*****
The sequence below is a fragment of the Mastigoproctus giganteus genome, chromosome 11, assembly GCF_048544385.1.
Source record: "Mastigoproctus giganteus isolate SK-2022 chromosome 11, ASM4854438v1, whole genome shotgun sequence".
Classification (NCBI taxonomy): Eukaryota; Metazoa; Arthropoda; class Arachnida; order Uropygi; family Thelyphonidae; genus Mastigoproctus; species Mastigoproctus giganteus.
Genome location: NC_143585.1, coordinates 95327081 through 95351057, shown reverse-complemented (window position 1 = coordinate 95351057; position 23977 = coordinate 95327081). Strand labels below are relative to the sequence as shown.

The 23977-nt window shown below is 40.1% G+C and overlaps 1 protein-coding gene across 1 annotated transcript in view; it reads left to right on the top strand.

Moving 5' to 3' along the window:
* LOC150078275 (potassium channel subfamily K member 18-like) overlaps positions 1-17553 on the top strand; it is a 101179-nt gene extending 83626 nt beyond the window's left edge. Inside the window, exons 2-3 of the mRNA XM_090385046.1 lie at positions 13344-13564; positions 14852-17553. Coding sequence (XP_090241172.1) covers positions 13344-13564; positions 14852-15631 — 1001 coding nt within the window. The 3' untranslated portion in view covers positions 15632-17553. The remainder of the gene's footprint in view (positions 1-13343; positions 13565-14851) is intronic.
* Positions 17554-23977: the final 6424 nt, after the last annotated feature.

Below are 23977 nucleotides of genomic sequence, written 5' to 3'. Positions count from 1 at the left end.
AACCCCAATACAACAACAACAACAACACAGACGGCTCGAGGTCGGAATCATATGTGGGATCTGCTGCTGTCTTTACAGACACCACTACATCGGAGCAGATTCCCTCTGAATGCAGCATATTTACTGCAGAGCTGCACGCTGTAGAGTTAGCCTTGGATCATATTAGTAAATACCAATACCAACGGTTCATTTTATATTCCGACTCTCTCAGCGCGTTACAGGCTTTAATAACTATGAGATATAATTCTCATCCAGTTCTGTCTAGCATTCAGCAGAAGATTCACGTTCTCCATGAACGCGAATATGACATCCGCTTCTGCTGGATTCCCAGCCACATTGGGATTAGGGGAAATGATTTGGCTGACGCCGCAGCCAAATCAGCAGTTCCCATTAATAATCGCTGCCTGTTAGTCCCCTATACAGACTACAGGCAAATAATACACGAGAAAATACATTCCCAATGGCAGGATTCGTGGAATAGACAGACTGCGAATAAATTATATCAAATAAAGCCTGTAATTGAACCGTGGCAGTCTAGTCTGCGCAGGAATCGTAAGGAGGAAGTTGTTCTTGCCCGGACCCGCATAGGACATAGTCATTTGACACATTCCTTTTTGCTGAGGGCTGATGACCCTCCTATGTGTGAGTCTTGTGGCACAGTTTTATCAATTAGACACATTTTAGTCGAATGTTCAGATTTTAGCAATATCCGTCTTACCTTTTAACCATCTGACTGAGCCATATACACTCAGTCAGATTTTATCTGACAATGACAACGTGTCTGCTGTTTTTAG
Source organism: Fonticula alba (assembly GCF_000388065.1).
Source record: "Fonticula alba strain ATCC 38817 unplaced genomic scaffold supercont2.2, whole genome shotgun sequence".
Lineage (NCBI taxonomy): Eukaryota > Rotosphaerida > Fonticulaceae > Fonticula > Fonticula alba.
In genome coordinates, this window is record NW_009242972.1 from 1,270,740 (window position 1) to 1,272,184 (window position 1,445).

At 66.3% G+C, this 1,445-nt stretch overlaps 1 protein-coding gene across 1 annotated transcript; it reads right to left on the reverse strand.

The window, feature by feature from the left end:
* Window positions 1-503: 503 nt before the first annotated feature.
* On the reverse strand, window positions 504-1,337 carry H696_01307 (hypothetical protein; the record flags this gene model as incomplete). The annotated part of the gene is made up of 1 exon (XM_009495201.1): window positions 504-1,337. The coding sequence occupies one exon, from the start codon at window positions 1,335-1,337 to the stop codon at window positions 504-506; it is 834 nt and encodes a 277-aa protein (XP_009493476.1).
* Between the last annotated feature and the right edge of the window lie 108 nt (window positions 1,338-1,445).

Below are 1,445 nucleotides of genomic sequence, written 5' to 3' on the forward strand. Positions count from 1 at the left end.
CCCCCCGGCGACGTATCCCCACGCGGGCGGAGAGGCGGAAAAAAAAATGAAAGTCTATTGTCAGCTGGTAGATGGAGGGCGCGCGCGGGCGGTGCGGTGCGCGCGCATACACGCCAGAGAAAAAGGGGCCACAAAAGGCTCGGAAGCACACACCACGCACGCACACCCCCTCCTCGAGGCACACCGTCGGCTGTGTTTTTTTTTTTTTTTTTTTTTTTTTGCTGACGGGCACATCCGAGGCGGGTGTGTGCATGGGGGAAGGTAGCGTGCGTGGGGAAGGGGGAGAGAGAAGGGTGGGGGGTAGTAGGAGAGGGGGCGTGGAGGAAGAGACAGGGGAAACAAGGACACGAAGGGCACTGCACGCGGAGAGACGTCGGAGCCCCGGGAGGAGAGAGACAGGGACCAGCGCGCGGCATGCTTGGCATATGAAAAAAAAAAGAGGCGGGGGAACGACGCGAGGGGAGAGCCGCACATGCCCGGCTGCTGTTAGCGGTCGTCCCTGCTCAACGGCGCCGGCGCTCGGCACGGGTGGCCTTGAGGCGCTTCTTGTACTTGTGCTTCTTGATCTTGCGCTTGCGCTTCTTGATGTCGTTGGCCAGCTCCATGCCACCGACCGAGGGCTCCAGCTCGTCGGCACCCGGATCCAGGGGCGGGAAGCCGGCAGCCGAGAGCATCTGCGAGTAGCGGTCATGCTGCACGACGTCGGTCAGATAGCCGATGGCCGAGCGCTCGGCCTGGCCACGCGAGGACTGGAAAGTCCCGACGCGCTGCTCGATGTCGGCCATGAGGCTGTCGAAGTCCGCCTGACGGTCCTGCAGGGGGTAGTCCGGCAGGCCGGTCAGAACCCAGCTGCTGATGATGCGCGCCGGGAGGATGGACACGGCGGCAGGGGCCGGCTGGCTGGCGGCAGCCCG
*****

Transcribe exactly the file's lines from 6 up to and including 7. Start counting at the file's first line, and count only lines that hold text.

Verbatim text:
Moving 5' to 3' along the window:
* LOC150078275 (potassium channel subfamily K member 18-like) overlaps positions 1-17553 on the top strand; it is a 101179-nt gene extending 83626 nt beyond the window's left edge. Inside the window, exons 2-3 of the mRNA XM_090385046.1 lie at positions 13344-13564; positions 14852-17553. Coding sequence (XP_090241172.1) covers positions 13344-13564; positions 14852-15631 — 1001 coding nt within the window. The 3' untranslated portion in view covers positions 15632-17553. The remainder of the gene's footprint in view (positions 1-13343; positions 13565-14851) is intronic.